After the Dorin bout Paul’s personal life hit rock bottom.  On October, 29th 2003 Spadafora was arrested for shooting his pregnant girlfriend, Nadine Russo in the midsection outside a gas station.  The two had a dispute after Russo drove Spadafora’s vehicle over a median into a gas station parking lot leaving 2 flat tires.  The argument escalated and they got out of the vehicle where Russo was taken across the street and ultimately shot. Despite the violence occurring in a populated area, there were conflicting witness statements on the incident.   Spadafora was charged with attempted murder and was released on $50,000 bail.   Paul fought twice more after the incident while out on bail against inferior competition in April and July of 2004.  On September, 7th 2004 Paul was arrested for crashing into a police car while driving under the influence of alcohol.  In December of 2004 Spadafora was jailed when he failed a probation required drug test. While locked up, Paul acknowledge that he needed help to get clean and turn his life around.  Spadafora had a pervious history of violence associated with alcohol use.  In an effort to get the help he needed Paul plead guilty in February of 2005 for shooting Russo.  As part of his plea bargain, Paul was released in 2006 and returned to the ring and defeated Frankie Zepeda via TKO on Nov 22nd 2006 in Erie PA.  He fought again on March 9th 2007 in Mount Pleasant Michigan defeating Oisin Fagan via a 10th round split decision.  Paul was jailed again for a probation violation shortly after that fight causing him to remain inactive until April 2008.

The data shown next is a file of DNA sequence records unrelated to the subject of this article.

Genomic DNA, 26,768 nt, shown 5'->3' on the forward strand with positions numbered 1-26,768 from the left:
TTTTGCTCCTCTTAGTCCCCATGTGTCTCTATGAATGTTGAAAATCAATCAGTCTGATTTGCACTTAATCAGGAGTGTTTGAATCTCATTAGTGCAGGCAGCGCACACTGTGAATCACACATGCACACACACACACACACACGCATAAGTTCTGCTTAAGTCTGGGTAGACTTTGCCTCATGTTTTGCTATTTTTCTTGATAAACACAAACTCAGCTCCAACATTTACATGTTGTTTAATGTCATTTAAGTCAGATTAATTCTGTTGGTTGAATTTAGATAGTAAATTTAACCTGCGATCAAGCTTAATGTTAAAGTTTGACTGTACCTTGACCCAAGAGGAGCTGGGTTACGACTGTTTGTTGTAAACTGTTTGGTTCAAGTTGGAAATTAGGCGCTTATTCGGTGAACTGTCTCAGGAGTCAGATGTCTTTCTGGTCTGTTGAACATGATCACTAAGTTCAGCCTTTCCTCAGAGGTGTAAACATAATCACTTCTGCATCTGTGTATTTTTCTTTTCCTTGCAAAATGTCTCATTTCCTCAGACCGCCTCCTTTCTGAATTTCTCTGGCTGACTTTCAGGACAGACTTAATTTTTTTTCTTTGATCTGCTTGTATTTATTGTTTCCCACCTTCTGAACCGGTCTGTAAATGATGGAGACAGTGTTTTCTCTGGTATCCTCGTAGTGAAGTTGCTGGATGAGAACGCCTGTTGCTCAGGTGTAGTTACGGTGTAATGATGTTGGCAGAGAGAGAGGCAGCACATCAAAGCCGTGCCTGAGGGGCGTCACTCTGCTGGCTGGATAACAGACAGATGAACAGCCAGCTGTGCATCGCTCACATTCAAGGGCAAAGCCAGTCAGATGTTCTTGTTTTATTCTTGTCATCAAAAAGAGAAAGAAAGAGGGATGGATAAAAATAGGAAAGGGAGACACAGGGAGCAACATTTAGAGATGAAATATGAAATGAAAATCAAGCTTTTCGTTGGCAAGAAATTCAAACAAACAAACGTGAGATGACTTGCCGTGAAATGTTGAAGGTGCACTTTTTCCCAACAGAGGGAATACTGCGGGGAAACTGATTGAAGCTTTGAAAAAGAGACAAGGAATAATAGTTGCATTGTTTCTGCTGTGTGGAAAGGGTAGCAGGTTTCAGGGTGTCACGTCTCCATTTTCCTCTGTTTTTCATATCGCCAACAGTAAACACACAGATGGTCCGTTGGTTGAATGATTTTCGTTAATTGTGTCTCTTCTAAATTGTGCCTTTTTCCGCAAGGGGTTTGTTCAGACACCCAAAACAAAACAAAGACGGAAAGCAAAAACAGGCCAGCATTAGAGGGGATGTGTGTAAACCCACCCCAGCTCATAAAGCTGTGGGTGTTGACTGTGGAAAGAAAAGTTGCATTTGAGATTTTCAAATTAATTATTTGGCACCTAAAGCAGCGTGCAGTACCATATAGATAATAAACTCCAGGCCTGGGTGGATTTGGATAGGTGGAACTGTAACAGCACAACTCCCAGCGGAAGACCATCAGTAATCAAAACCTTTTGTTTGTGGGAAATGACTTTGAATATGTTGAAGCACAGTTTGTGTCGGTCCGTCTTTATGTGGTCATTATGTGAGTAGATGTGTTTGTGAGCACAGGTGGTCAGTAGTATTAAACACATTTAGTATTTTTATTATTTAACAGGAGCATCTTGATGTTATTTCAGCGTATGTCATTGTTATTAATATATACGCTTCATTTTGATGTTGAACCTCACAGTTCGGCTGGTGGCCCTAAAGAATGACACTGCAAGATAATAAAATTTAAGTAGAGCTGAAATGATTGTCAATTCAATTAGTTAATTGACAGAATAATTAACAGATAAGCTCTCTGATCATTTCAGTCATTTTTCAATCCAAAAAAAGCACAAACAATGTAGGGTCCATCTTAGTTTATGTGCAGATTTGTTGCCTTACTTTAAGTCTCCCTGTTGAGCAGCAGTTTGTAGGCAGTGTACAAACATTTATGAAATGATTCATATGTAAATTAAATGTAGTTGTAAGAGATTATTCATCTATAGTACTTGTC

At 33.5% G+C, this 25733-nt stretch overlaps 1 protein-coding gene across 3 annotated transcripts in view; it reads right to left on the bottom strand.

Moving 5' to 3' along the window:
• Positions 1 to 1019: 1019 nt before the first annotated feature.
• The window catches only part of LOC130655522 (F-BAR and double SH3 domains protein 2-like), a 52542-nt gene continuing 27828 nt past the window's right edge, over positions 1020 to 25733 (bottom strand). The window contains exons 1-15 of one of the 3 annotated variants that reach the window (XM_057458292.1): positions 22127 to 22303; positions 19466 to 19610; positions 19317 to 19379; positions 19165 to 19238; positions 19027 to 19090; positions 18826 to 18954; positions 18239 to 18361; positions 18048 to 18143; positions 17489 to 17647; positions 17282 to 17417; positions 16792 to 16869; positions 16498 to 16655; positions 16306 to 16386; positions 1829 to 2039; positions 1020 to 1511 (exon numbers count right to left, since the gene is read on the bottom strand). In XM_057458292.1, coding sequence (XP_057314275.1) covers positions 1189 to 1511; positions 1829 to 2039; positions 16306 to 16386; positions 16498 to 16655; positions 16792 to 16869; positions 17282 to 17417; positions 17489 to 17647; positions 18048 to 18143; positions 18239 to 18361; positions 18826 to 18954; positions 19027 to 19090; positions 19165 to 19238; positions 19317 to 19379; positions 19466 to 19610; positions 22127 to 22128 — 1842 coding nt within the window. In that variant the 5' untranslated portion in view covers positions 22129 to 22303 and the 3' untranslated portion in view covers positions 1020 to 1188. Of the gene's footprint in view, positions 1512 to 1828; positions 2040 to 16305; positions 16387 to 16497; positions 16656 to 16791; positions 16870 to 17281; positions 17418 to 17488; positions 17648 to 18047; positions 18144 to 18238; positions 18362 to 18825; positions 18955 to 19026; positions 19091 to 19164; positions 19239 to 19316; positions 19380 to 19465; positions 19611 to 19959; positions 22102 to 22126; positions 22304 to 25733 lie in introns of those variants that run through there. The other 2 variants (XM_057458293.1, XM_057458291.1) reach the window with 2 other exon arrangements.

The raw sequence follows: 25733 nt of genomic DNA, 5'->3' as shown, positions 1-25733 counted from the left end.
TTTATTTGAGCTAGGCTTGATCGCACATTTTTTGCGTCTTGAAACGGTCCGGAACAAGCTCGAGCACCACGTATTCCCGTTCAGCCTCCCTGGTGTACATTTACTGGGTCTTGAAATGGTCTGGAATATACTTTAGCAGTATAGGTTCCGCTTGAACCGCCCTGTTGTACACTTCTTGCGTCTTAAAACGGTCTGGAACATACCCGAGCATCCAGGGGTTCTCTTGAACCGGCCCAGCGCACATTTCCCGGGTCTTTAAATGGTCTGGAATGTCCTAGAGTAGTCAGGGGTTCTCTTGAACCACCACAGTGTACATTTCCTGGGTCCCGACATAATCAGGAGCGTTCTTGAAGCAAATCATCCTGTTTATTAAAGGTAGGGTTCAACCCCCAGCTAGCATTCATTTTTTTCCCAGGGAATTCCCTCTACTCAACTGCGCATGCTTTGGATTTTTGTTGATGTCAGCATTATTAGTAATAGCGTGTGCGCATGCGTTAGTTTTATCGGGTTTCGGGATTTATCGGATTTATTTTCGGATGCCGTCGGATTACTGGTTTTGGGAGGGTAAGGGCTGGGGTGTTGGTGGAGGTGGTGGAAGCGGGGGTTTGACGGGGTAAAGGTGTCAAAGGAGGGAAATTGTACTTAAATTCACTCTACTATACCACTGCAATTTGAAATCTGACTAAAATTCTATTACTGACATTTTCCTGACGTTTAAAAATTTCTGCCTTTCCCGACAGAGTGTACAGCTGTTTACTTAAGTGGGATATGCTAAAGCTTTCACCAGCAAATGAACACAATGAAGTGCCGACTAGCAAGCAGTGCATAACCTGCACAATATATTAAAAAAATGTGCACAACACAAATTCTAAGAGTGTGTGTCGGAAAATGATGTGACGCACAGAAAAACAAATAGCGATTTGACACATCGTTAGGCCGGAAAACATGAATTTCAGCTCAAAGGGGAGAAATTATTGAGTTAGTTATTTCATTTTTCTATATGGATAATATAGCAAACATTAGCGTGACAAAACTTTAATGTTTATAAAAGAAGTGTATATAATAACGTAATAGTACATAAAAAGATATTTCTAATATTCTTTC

From 2008-2010 Paul fought sparingly (5 times total) while being managed by Al McCauley.  These bouts were off of the boxing radar as they were against second and third level competition, taking place in small venues with no TV and little other media coverage.  Paul was inactive for the entire year of 2011.  During 2011 Paul contends that his management had told him that he would face Floyd Mayweather Jr in the fall.  Ultimately Floyd fought another southpaw, Victor Ortiz in September 2011 and never indicated that there was any deal to fight Spadafora.  In September 2011 Paul was arrested again for another alcohol related violation, this time DUI.  Since his management was not working in his best interests, Paul wanted out of his management contract that expired on June 24th 2012.  McCauley and team petitioned that the contract be extended on the basis that Paul was unavailable to fight during a time of the agreement.  The commission sided with Paul, effectivly releasing him from his contract allowing him to sign with Roy Jones Jr’s Promotional team.  Paul began his latest comeback with an easy and impressive unanimous decision victory of Humberto Toledo at Mountaineer Casino Racetrack and Resort, the site of his greatest victory on August 8th 2012.  Paul’s former management is suing for a share of Spadafora’s last fight purses.